Watching my daughter receive gifts from her wedding registry brings back 30 year old memories of me and our wedding registry. It was exciting to pick things out and watch as our family and friends gave us the amazing gift of the necessities of starting a new home. Pots, pans, a mixer, and other wonderful kitchen items started showing up at my mother in law’s house. As I was sharing this wonderful event with one of my best friends, she looked at me and said… “But Trace, who’s going to use them?”
As most of you know, kitchen skills are not necessarily my strong suit. I still defend myself by saying, “well, they COULD be my strong suit if other people in my house had more reasonable pallets.” But I digress.
It was hard for me at first to use some of these beautiful gifts. I didn’t want their “newness” to fade, and I didn’t want to break anything. Well, several moves, 2 kids, one of which is Danny… and well, let’s just say, I have less flatware and stoneware than when we began. Dishes chip, glasses break, flatware gets tossed in the trash… It’s life. Our friends and family purchased all of those things for us to use, and using things tends to come with some risk. Life tends to batter and break a lot of things, including us.
Today is the great feast of Pentecost where we celebrate the gift of God’s Holy Spirit given to the first disciples and also given to us in Baptism. And, while most would say this is the birthday of the church, I would say, “welcome to the chipped plate club”. The kingdom of God is like a family that has a stack of lovely stoneware plates they are eager to use. As they are used some of them get chipped and some are broken beyond repair. The plates that are left are precious to the family, but more than that, the family realizes the joy these plates bring as they feed and nourish friends and family. And so, the plates are used, even the ones that are chipped because they too are precious in the eyes of the family who can tell you where every chip and crack comes from.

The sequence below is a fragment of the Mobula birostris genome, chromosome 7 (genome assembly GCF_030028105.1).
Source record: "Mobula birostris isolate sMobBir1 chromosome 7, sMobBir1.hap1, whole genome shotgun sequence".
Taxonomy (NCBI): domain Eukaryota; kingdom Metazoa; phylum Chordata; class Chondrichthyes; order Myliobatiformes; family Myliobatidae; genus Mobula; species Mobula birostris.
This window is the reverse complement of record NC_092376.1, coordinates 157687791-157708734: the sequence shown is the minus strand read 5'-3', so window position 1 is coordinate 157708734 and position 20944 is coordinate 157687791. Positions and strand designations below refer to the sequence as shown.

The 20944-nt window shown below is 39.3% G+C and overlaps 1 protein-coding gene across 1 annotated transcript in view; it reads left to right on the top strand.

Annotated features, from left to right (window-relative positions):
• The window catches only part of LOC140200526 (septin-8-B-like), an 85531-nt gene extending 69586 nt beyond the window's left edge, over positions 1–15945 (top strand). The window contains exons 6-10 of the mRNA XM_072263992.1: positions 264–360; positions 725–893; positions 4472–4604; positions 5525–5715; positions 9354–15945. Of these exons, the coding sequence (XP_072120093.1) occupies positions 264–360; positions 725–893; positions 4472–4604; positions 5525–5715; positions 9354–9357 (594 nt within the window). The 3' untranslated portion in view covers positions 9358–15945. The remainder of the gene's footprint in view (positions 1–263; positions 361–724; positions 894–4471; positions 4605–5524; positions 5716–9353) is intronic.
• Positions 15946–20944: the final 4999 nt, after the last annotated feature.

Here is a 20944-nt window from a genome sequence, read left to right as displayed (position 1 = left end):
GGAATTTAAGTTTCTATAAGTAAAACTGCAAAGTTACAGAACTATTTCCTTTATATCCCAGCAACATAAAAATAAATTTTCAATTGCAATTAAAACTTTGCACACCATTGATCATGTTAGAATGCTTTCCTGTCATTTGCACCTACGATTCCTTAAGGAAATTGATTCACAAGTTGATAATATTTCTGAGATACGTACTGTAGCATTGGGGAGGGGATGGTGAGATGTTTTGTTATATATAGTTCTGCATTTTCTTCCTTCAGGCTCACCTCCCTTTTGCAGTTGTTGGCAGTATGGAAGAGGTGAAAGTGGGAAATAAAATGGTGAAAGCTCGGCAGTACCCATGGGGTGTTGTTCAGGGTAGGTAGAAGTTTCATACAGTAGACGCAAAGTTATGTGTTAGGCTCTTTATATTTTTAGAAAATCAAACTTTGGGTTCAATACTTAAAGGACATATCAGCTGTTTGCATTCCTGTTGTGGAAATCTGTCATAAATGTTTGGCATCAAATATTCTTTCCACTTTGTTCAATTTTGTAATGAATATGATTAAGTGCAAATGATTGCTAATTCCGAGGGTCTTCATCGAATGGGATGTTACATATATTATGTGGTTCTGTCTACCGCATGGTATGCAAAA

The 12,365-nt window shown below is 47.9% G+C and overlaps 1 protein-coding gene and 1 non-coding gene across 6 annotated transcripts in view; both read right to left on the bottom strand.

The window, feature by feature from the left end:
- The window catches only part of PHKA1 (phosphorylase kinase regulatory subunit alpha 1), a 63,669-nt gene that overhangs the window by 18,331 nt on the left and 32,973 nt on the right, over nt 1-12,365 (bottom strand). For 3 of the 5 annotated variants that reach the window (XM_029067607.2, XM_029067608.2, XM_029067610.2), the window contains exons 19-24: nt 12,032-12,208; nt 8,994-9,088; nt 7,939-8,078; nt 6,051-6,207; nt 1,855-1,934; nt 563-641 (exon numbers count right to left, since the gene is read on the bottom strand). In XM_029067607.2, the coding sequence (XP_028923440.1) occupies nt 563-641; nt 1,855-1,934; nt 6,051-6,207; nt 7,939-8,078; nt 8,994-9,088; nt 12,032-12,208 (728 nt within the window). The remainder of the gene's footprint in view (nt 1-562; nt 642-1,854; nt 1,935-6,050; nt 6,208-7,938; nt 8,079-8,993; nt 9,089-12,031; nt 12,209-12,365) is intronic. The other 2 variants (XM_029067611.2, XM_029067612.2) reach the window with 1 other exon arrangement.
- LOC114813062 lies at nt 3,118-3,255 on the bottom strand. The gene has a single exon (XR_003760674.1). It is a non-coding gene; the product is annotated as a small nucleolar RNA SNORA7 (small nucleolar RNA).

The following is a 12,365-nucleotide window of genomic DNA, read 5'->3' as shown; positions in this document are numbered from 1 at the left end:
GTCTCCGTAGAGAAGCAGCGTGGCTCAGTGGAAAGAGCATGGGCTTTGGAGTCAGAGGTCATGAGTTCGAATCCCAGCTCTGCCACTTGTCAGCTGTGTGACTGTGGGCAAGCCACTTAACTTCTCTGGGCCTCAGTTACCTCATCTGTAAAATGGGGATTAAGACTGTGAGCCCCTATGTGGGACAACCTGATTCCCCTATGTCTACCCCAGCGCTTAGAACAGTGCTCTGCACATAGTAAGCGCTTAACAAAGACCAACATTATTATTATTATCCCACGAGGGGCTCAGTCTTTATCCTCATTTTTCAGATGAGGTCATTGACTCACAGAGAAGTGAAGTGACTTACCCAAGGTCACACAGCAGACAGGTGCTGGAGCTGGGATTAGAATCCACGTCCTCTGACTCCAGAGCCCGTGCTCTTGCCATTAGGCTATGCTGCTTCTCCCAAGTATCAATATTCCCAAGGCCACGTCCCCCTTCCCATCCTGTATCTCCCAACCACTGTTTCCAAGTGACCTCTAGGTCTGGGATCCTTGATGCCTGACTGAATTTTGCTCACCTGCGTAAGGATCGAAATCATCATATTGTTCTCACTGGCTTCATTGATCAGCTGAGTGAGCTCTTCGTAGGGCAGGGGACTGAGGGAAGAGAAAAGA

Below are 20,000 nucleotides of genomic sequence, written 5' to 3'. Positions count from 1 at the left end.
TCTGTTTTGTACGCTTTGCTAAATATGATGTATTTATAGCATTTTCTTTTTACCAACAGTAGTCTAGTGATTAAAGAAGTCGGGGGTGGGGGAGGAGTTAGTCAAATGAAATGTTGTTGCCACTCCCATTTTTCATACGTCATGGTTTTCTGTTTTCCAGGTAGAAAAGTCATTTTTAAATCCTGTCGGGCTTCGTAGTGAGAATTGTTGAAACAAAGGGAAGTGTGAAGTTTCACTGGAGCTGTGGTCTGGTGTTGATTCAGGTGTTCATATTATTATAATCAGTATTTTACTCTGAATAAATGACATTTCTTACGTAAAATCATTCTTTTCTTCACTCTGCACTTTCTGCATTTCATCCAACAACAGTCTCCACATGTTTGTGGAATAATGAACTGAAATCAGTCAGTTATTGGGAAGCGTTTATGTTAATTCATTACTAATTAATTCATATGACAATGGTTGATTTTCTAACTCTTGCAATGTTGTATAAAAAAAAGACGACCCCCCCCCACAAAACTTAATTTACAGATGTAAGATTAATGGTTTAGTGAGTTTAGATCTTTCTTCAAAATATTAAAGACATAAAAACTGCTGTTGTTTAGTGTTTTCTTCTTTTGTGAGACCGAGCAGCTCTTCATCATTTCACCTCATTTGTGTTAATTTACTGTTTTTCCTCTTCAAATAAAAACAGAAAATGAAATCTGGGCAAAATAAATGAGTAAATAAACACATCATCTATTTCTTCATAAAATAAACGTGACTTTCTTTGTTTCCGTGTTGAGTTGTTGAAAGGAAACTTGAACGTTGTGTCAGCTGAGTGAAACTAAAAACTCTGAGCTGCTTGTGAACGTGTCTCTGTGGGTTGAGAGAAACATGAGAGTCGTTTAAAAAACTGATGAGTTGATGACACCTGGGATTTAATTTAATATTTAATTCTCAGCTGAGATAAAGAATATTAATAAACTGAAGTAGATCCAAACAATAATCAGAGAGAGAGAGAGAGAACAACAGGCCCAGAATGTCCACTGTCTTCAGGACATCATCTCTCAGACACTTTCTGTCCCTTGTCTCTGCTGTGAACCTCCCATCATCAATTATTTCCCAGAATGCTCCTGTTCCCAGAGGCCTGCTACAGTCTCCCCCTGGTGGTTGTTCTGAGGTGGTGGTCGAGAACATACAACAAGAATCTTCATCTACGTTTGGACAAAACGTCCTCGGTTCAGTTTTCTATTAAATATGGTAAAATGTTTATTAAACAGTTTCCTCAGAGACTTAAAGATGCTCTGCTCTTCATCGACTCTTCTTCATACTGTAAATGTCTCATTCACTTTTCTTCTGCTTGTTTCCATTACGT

Kind of a silly parable, but I hope you see the point. Pentecost, and the long season that follows it, help us to remember that we have all been given gifts by the Holy Spirit in order that we might use them to do the work Jesus has given us to do, to help bring about God’s kingdom here on earth. Being asked to use our spiritual gifts can be a bit daunting, especially if it’s a gift that you’re not entirely sure you have. Sometimes others in our lives see gifts in us that we don’t recognise in ourselves or that we are afraid to use. Sometimes we are afraid because we think we might fail, and no one wants to fail the Holy Spirit. But… remember those chipped plates? Sure, they didn’t look new anymore, but even with some small chips on the edge, they were still able to be used to feed our family… It is the same with our spiritual gifts. We cannot hide them away, because then they are no longer gifts; we must use them as the Spirit leads us, even if we fail, taking a “chip” if you will to our confidence. Even our failures in the kingdom help us to become who God has asked us to be. We can take those failures and learn from them so that we can be better equipped to go back out and try again. The gifts that the Holy Spirit gives us are meant to be used so that we can serve God’s kingdom and the family of God that we are a part of. It is good, if scary news, and this is one of those times when I am sort of preaching to myself. As you all know, I have taken a half time position with our diocese to be the Area Missioner for the North East Convocation, which is mainly small, rural churches. Colleagues and friends congratulated me saying such nice things like, “oh the diocese has recognized your talents.” Honestly, beloved, I think they ran out of people to ask. This position is going to call on me to use skills and gifts I’m not entirely sure I have. When I was offered the position, I did what I knew I should do; I prayed, and I asked a few friends for guidance. I felt called, or perhaps shoved by the Spirit to say yes, and so, here I am, waiting to figure out where the gifts are! In the meantime, me and my chipped dinner plates both real and spiritual will continue to serve our families in whatever ways we can. I hope as I discern my gifts in this new ministry, that our congregation will join me in discerning what OUR gifts as a community are, so that we too might serve God’s family in new ways.
As always, when the Spirit moves, hold on tight. It could be a bumpy ride. May the Holy Spirit be the glue that holds all of us together as we listen for its call to us. Come Holy Spirit, Come.